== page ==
lived? Detroit's got lots of citizens, but few inhabitants.
It's tough to visit other cities who seemed to "get it." Even places like New York, whose existence hasn't always been pristine, have made repurposing neighborhoods nearly an art form. Abandoned New York Central train tracks now wind through a revitalized warehouse district reborn as a mile-long linear park.
In Detroit there's always been the desire for a true urban experience, but for most of my lifetime all well intentioned attempts eventually fell flat. There's certainly a deep loyalty, and a conflicted love for the grimy city, but things never seemed to change. What did change was generally not for the better.
Boomers set their sights on the suburbs. 'Detroiters" who never grew up in the city. Few forayed into the city even during the work week, the main occupants of downtown being barristers and bums. Some bragged that they hadn't been to Detroit since the Tigers last won the World Series--never specifying which one.
Michigan has a stellar university system, so when the first batch of offspring began graduating with impressive credentials, they found there were no jobs, especially in Detroit. Thus the exodus of the first half of a generation--to Chicago, New York, Atlanta, and other urban areas that had job vacancies, and a throbbing metropolis. Meanwhile something was percolating with our offspring that never dawned on their middle aged parents.
Today, over the lunch hour, the typical worker on the sidewalk of Detroit wears Dre Beats and sports a messenger bag. Prada pumps seem pretentious and out of place.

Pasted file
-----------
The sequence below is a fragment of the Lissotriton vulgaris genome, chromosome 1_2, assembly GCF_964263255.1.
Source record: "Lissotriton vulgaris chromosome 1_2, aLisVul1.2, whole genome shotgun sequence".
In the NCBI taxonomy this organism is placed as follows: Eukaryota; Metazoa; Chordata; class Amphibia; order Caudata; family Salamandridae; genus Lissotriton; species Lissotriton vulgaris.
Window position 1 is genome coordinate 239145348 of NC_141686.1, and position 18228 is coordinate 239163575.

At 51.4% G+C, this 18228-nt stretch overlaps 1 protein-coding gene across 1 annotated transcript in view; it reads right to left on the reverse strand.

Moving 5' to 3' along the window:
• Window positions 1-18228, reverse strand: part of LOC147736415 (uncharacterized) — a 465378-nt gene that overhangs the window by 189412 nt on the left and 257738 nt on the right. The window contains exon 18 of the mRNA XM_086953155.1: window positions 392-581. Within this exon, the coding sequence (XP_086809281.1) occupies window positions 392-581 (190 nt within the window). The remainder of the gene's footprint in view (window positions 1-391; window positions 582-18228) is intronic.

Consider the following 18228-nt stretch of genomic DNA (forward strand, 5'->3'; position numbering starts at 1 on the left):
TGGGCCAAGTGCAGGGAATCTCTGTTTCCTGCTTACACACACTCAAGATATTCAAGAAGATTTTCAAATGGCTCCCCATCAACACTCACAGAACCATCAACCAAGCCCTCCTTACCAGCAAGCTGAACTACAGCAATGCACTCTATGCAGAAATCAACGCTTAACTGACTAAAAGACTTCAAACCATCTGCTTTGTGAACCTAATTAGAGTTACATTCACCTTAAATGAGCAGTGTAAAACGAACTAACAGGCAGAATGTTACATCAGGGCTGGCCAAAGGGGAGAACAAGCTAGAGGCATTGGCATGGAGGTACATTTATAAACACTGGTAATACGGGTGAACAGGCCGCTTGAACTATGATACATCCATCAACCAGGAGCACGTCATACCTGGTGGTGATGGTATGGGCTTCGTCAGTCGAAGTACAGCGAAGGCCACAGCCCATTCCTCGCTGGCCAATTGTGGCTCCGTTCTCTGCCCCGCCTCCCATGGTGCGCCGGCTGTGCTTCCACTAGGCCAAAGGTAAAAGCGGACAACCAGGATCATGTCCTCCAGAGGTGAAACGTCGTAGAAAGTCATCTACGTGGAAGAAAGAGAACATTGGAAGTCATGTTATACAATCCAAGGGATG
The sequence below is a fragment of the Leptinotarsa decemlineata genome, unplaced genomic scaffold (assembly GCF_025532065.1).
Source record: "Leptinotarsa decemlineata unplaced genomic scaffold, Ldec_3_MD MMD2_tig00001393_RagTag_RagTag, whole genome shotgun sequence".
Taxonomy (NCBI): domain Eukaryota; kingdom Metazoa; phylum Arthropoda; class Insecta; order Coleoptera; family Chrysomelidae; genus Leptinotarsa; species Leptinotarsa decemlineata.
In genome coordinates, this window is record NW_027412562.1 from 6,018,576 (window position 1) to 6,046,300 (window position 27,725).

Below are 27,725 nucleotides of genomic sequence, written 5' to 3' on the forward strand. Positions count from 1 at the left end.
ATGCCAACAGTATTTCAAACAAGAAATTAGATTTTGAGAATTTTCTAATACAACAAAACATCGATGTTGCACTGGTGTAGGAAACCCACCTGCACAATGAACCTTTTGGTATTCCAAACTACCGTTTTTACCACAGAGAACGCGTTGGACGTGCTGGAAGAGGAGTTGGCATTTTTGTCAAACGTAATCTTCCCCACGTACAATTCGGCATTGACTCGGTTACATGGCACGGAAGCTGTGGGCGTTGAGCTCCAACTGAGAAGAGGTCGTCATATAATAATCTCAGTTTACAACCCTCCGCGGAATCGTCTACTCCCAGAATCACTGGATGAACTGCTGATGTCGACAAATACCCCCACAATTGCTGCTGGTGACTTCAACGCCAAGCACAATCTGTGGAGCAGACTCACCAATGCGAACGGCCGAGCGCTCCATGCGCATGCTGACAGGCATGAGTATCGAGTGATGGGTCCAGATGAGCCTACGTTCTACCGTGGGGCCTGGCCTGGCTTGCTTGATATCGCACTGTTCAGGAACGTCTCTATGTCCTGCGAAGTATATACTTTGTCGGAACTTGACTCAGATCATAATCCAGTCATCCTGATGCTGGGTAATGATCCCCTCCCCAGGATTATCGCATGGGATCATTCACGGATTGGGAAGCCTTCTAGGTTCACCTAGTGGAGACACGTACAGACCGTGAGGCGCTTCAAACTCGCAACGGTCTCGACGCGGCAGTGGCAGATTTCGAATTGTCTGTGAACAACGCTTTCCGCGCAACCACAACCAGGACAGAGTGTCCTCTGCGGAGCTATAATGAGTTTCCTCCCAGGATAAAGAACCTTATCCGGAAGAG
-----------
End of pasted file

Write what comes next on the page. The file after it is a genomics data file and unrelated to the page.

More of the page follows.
Thus, upon exiting the courthouse on a mild summer mid morning with my resident twenty something barrister daughter, we snuck off to the Coney Island--and upon a sight that made my green heart sing. A lovely urban garden had sprung up on the long end of a triangular block where a fourteen story abandoned building once crumbled.
Lafayette Greens is serious urban gardening. It features rows of raised garden beds made from galvanized steel. The beds are designed as accessible and barrier-free. The site is beautifully designed in a sustaining style. Detroit was designed by Augustus B. Woodward in the style of Washington D.C., with the city center as the hub of a wheel, and the streets as spokes. Makes sense for a Motor City. The layout of Lafayette Greens makes comparable use of circular shapes and
patterns, interspersed with linear rows of raised gardens, each assigned to a willing sponsor.
The garden is active all year, with the planting of cover crops in off season and the use of "low tunnels" or winter greenhouses.
Intense and undistracted young people in bright t-shirts huddled together over raised beds as if at a conference table. Later in the day, they will likely sit indoors with the same look of purpose, fielding overseas calls and customer inquiries.
City dwellers chatted at bright umbrella tables.
The Greening of Detroit manages the site.
For a city that has stared down the abyss, this green means rebirth. The contrast's refreshing and the feeling's revitalizing.
It's worth the trip to the Greens. And next door for the coney dog.
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